Holidays in England
Our holidays were always within the UK - only the rich went overseas - and always to the West coast, for a week.
Blackpool was our all-time favourite. It had wide expanses of sand (when the tide was out), reasonable shops, and cheap holiday accommodation. The highlights for us as kids were Blackpool Tower, the donkey- rides and Punch-and-Judy puppet shows, all on the beach, and the famous Blackpool Illuminations that stretched along the foreshore.
On one occasion, we arrived for our holiday, and while Mum and Dad went to unpack we kids went down for a swim (well, paddle). We had our "costumes" on under our clothes, and we peeled off our clothes, threw them on the sand and ran to the water. The tide was well out but on the rise.
The tide there as on most English beaches was quite large; sometimes it was quite a walk to get to the water. After the "swim" we returned and discovered all of my nice holiday clothes had disappeared in the water (everybody else's were still there)! Mum and Dad were not impressed, as we had to go to Marks and Spencer's to buy a new outfit.
Other favourite places were Fleetwood, Southport, and Rhyl.
In winter there was always the chance of snow, and when it came we'd drag our sled (tobogan) or, if we didn't have one, find a friend who had one, and head for a nearby hill.
Snowmen and snowball fights were always on the menu. There were unwritten rules to snowball fights, the main one being that the snowball must be of clean, soft snow, not partly-melted snow
or "slush" which became very hard when made into a ball.
Another activity was skating on the pond mentioned earlier (without skates - they were too dear for us), but if the ice was thin this could mean falling through into the water underneath.
Not very deep, but rather cold. And then, there was the matter of getting dry before your parents found out, which needed a fire.
Of course, there was a different "level" of holiday-makers, those who went overseas to escape the cold winters, but I was never a part of that group.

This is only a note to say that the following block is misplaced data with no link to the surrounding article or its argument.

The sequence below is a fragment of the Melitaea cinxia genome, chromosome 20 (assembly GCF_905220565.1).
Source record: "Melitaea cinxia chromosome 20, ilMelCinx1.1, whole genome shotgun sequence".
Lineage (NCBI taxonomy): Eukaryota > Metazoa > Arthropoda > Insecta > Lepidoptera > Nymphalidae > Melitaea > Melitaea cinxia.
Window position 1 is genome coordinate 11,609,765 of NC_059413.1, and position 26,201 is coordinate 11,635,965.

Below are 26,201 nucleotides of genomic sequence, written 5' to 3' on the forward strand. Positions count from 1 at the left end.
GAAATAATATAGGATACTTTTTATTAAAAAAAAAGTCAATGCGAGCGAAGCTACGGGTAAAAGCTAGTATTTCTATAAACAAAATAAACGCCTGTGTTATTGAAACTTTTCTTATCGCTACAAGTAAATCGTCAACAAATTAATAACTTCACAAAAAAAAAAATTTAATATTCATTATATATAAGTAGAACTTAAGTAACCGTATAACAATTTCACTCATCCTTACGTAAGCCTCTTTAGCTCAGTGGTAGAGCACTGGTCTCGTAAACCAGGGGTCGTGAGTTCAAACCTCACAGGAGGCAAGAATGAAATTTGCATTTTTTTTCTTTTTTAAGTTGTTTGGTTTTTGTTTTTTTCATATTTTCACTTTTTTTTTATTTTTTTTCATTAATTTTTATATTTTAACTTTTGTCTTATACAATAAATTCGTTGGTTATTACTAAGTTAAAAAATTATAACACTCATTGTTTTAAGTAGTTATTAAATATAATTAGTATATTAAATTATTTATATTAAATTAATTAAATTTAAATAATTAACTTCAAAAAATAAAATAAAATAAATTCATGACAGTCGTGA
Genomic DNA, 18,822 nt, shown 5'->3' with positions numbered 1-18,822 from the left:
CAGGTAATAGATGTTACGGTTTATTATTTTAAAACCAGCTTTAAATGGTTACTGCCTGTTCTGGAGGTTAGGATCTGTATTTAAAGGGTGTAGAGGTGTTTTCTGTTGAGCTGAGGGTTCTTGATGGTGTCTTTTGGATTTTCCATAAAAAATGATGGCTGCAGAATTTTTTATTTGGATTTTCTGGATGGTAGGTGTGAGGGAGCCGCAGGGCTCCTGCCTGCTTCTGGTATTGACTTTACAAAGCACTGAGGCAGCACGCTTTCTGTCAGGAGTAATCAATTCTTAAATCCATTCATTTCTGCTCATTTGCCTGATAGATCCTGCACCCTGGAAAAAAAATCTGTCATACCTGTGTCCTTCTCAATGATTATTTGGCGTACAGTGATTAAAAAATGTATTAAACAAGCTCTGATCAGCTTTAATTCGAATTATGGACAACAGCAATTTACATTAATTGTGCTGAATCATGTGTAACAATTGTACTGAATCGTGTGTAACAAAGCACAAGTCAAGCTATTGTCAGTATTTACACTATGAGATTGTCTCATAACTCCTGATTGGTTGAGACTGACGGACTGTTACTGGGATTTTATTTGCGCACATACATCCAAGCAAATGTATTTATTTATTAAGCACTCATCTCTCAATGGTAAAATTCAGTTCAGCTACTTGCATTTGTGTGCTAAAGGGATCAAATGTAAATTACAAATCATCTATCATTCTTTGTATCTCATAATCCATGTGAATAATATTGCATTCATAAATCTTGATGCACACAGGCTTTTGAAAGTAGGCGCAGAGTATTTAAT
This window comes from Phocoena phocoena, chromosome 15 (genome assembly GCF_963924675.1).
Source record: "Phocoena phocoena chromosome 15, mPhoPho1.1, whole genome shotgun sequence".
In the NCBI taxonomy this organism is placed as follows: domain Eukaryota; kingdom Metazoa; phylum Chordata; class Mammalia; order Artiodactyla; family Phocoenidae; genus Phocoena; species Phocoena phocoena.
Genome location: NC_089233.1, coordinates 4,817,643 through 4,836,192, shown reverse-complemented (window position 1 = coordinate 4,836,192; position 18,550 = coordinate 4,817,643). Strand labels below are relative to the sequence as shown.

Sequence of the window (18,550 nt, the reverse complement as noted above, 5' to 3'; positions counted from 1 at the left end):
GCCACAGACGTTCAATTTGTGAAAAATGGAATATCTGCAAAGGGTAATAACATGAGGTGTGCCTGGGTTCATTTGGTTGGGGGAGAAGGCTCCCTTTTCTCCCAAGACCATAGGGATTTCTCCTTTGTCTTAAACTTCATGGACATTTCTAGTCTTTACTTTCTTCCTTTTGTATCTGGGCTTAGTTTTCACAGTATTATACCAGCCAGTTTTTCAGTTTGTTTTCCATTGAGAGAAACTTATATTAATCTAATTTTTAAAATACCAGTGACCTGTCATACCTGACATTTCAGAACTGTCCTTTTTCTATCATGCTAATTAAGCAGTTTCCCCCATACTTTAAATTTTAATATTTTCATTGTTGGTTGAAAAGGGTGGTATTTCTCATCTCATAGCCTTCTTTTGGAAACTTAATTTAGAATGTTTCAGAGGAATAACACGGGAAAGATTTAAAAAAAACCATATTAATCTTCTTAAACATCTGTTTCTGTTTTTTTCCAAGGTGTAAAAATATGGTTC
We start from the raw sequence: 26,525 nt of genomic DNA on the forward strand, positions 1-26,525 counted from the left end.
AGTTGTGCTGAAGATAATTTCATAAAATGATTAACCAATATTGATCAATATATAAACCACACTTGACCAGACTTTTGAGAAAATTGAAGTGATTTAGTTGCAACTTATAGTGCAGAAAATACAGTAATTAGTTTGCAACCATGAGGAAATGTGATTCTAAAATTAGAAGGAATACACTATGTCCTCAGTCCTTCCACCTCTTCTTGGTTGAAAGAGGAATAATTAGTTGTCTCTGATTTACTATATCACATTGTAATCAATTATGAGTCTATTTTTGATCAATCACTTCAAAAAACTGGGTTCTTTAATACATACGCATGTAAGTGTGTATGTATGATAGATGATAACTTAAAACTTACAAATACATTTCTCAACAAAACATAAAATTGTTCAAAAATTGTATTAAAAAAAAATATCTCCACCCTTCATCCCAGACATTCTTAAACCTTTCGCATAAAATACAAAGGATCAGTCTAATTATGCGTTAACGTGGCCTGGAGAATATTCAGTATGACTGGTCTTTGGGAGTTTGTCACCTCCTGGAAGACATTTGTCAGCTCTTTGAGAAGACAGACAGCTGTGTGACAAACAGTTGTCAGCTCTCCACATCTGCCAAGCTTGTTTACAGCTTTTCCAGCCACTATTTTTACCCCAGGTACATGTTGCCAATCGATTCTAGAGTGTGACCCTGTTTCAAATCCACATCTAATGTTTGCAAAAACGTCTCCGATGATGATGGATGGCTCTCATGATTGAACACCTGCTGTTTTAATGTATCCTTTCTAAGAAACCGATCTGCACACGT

Holidays in Australia
When we came to live in Australia, we settled in Carrum, Victoria and our back gate opened onto the beach. We'd heard that Australia was a place for year-round swimming so on our first
day, which was a fine October day, we pulled on our bathers and went for a swim.
We were amazed by the distances travelled here. Some trips were 1000km or more each way, something you couldn't possibly do in England, although many were of course shorter.
Aussie Christmas time
Christmas in Australia is in summertime, so quite a few things are different from in England. For a start, since it can sometimes be over 40deg Celsius (104 Fahrenheit) it's not always a
good time for a roast dinner. We still like to have a roast, but this may be served cold with salad. Obviously, there's no snow around, so free days are spent at the beach or looking for
cooler places to sit.
Magpies, for most of the year, are quite placid, even friendly, and their warbling song is beautiful. But during November to January they have their breeding season and can be quite
aggressive if you pass near their tree. It's quite unnerving to be walking along thinking about lunch and suddenly feel the slap of their wings on your neck, accompanied by a peck on the
head from their sharp beak.
For more discussion on how and where we travelled, go to the Transport page.